It's become conventional wisdom, cited by pundits on both the left and the right, that if reelected, the Bush administration will launch an offensive against Fallujah and other insurgent-held cities in Iraq. If that's the case, thousands of innocent Iraqis will almost certainly soon be dead.
Recently, the American press has been full of stories about the more than 1,000 U.S. troops killed in Iraq. There's been far less attention, though, paid to thousands of Iraqi men, women and children killed during the American occupation. They're being cut down by Iraqi insurgents -- but also by the American counterinsurgency, which has taken to bombing and strafing densely populated areas, tactics virtually guaranteed to kill innocents.
"The U.S. military's disregard for civilian life is breathtaking," writes Juan Cole, Middle Eastern history professor, Iraq commentator and widely read blogger, in an email. "They routinely bomb residential neighborhoods to get at militiamen, killing women and children. Often the U.S. press doesn't even report the bombings!"
The American military doesn't keep track of civilian casualties, and reliable figures are hard to come by. George Lopez, a senior fellow at Joan B. Kroc Institute at the University of Notre Dame, who has been diligently researching the civilian toll in Iraq, says he trusts the numbers on the Iraq Body Count website , which estimates that at least 12,800 and as many as 14,843 Iraqi civilians have been killed during the war and occupation.
Run by a team of researchers based in Britain, Iraq Body Count has been opposed to America's war in Iraq from the start. But Lopez says the site has consistently been conservative in its calculations. "If they are erring in any direction, it's probably in underestimating," he tells Salon. "They've worked on a very strict methodology on needing to have double collaboration on numbers of deaths" -- collaboration that's difficult to obtain in rebel-held and war-ravaged areas like Fallujah and Ramadi.
Washington Post reporter Jefferson Morley cites Iraq Body Count's relatively "conservative" estimates in a roundup Tuesday of international press coverage of Iraq casualties. He notes that "overseas reporters and commentators emphasize the issue more than their American counterparts and play up civilian casualties in ways the U.S. media rarely pursue."
Morley also quotes Patrick Cockburn of the London Independent, who writes: "The truth about who is being killed by the U.S. air strikes is difficult to ascertain exactly because Islamic militants make it very dangerous for journalists to go to places recently attacked. Bodies are buried quickly and wounded insurgents do not generally go to public hospitals. But, where the casualties can be checked, many of those who die or are injured have proved to be innocent civilians."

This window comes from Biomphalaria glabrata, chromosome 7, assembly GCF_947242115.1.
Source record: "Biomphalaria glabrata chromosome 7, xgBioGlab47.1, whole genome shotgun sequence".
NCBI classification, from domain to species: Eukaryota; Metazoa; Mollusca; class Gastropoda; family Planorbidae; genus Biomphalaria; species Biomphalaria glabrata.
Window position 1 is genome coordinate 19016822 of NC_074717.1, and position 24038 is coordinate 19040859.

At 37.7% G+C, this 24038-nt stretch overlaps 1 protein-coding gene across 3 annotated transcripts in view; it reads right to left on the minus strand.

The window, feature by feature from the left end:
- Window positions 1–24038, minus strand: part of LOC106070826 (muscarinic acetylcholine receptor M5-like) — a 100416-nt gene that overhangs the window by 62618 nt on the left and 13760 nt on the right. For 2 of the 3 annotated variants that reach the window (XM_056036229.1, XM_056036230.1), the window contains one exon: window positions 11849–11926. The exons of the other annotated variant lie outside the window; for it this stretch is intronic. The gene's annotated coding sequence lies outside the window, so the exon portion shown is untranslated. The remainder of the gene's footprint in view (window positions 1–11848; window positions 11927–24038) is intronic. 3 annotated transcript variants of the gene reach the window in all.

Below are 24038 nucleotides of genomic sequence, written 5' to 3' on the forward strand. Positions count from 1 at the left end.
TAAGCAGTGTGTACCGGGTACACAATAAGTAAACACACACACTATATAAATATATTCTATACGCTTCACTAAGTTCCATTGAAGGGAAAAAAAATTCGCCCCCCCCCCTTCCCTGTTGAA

According to the Financial Times, another British paper, thousands of such civilians have been killed in just the last few months. "From April 5 to September 12, slightly over five months, 3,186 Iraqi civilians, men, women and children, died as a result of either terrorist incidents or in clashes involving U.S.-led multinational forces," the paper reports.
The rise in civilian deaths, however, has practically fallen on deaf ears in the American media. "What has changed demonstrably in at least in the last month is that international coverage of this has increased while U.S. coverage of this has decreased," says Lopez. "It's not only most of the Arab world, but Europe and Latin America are also seeing the footage of these bombings. I don't think I've seen footage in the U.S. coverage all week. I have a friend in Stockholm who emailed me and said, Aha, you're starting to destroy cities in order to save them.'"
This weekend, the London Sunday Times ran a story by Hala Jaber about the human costs of the American bombings. Describing a strike on suspected followers of Abu Musab al-Zarqawi near Fallujah, Jaber wrote, "That many militants had died was beyond doubt. It was equally obvious from the casualties at Falluja general hospital that women and children had also been killed and injured. In one ward, Fatima Taha Shneiter, 8, lay on a bed, her hair and clothes covered in mud. A large area of flesh below her right knee was missing and the bone protruded. She moaned, repeating the words, There is no Allah but Allah,' over and over again."
According to the story, "She did not yet know that much of her extended family had been wiped out, including her father, Taha Shneiter, and at least three of her uncles. Her mother, Jinan, and sister Shaimaa, 6, were in a coma. Only her youngest brother, Mohamed, 4, had escaped injury."
Do such stories even register with Americans? By way of analogy, Lopez points out, Americans turned against the war in Vietnam because they thought we were losing -- not because they thought it was immoral. Only a vocal minority, he says, worried about the atrocities being inflicted on Vietnamese civilians. "We had moments after the Tet Offensive where the public was willing to get out," he says. "But Nixon won in a landslide because he promised peace with honor."